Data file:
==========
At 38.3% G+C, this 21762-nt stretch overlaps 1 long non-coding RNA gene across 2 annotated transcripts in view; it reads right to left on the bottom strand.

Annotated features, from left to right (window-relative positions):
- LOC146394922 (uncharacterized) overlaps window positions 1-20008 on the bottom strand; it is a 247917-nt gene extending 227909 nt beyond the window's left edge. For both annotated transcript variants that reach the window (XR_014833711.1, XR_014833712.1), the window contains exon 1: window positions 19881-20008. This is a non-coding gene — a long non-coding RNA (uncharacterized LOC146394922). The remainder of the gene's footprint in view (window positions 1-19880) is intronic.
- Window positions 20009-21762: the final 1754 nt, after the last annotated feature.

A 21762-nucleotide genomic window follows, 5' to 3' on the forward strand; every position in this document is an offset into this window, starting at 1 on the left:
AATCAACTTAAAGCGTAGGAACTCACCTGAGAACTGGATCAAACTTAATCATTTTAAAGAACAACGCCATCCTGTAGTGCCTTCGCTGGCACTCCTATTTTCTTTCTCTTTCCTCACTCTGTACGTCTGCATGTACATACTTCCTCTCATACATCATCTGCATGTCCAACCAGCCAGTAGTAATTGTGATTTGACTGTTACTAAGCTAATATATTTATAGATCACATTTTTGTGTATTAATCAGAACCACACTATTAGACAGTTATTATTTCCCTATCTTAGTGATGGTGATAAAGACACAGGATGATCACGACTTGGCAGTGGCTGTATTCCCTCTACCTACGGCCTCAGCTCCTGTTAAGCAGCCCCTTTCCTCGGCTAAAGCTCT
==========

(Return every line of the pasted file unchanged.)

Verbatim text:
At 38.3% G+C, this 21762-nt stretch overlaps 1 long non-coding RNA gene across 2 annotated transcripts in view; it reads right to left on the bottom strand.

Annotated features, from left to right (window-relative positions):
- LOC146394922 (uncharacterized) overlaps window positions 1-20008 on the bottom strand; it is a 247917-nt gene extending 227909 nt beyond the window's left edge. For both annotated transcript variants that reach the window (XR_014833711.1, XR_014833712.1), the window contains exon 1: window positions 19881-20008. This is a non-coding gene — a long non-coding RNA (uncharacterized LOC146394922). The remainder of the gene's footprint in view (window positions 1-19880) is intronic.
- Window positions 20009-21762: the final 1754 nt, after the last annotated feature.

A 21762-nucleotide genomic window follows, 5' to 3' on the forward strand; every position in this document is an offset into this window, starting at 1 on the left:
AATCAACTTAAAGCGTAGGAACTCACCTGAGAACTGGATCAAACTTAATCATTTTAAAGAACAACGCCATCCTGTAGTGCCTTCGCTGGCACTCCTATTTTCTTTCTCTTTCCTCACTCTGTACGTCTGCATGTACATACTTCCTCTCATACATCATCTGCATGTCCAACCAGCCAGTAGTAATTGTGATTTGACTGTTACTAAGCTAATATATTTATAGATCACATTTTTGTGTATTAATCAGAACCACACTATTAGACAGTTATTATTTCCCTATCTTAGTGATGGTGATAAAGACACAGGATGATCACGACTTGGCAGTGGCTGTATTCCCTCTACCTACGGCCTCAGCTCCTGTTAAGCAGCCCCTTTCCTCGGCTAAAGCTCT